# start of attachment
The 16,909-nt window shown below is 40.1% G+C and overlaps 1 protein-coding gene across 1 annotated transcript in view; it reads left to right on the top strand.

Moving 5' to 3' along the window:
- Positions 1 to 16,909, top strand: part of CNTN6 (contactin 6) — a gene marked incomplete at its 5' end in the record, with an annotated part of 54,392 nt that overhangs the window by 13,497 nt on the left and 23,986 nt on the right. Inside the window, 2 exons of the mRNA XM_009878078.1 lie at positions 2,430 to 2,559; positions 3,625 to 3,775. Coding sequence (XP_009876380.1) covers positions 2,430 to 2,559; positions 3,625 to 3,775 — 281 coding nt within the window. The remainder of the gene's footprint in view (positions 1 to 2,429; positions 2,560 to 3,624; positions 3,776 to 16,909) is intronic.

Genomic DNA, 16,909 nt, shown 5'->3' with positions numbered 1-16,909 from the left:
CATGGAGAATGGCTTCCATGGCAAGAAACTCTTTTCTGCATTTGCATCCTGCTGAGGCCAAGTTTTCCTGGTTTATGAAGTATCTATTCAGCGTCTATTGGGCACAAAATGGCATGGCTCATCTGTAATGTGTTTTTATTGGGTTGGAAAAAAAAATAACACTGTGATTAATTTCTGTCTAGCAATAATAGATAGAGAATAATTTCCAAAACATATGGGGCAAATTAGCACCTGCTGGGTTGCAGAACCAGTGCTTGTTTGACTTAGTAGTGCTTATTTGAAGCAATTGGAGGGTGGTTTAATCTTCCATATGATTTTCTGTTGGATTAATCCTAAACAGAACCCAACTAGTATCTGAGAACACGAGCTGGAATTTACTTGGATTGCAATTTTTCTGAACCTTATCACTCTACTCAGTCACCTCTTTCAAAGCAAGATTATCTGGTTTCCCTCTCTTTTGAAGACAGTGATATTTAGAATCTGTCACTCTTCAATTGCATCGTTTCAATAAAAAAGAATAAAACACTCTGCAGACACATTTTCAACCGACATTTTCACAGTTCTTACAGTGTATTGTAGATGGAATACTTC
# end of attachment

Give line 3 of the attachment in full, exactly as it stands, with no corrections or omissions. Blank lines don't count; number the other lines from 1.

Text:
- Positions 1 to 16,909, top strand: part of CNTN6 (contactin 6) — a gene marked incomplete at its 5' end in the record, with an annotated part of 54,392 nt that overhangs the window by 13,497 nt on the left and 23,986 nt on the right. Inside the window, 2 exons of the mRNA XM_009878078.1 lie at positions 2,430 to 2,559; positions 3,625 to 3,775. Coding sequence (XP_009876380.1) covers positions 2,430 to 2,559; positions 3,625 to 3,775 — 281 coding nt within the window. The remainder of the gene's footprint in view (positions 1 to 2,429; positions 2,560 to 3,624; positions 3,776 to 16,909) is intronic.